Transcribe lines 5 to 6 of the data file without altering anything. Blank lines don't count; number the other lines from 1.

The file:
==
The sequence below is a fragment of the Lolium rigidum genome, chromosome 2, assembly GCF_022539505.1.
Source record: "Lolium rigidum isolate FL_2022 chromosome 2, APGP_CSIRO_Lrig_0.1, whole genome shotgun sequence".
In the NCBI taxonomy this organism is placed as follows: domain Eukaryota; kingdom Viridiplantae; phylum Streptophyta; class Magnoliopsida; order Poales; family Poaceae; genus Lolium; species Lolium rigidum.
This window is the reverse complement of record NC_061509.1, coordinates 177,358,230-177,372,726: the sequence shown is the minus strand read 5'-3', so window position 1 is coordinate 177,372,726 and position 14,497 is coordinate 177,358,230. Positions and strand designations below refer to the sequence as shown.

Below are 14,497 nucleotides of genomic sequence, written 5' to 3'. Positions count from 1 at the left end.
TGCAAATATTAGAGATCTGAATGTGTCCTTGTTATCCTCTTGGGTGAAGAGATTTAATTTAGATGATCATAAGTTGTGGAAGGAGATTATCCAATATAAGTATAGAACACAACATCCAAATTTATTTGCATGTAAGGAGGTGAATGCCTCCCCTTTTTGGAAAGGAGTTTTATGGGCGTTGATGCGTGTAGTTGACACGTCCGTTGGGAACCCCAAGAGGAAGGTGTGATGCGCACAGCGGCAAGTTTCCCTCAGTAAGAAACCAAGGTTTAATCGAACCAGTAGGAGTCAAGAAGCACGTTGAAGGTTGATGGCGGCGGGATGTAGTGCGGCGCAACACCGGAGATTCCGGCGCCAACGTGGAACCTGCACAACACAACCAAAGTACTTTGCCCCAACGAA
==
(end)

Below are 14,497 nucleotides of genomic sequence, written 5' to 3'. Positions count from 1 at the left end.
TGCAAATATTAGAGATCTGAATGTGTCCTTGTTATCCTCTTGGGTGAAGAGATTTAATTTAGATGATCATAAGTTGTGGAAGGAGATTATCCAATATAAGTATAGAACACAACATCCAAATTTATTTGCATGTAAGGAGGTGAATGCCTCCCCTTTTTGGAAAGGAGTTTTATGGGCGTTGATGCGTGTAGTTGACACGTCCGTTGGGAACCCCAAGAGGAAGGTGTGATGCGCACAGCGGCAAGTTTCCCTCAGTAAGAAACCAAGGTTTAATCGAACCAGTAGGAGTCAAGAAGCACGTTGAAGGTTGATGGCGGCGGGATGTAGTGCGGCGCAACACCGGAGATTCCGGCGCCAACGTGGAACCTGCACAACACAACCAAAGTACTTTGCCCCAACGAA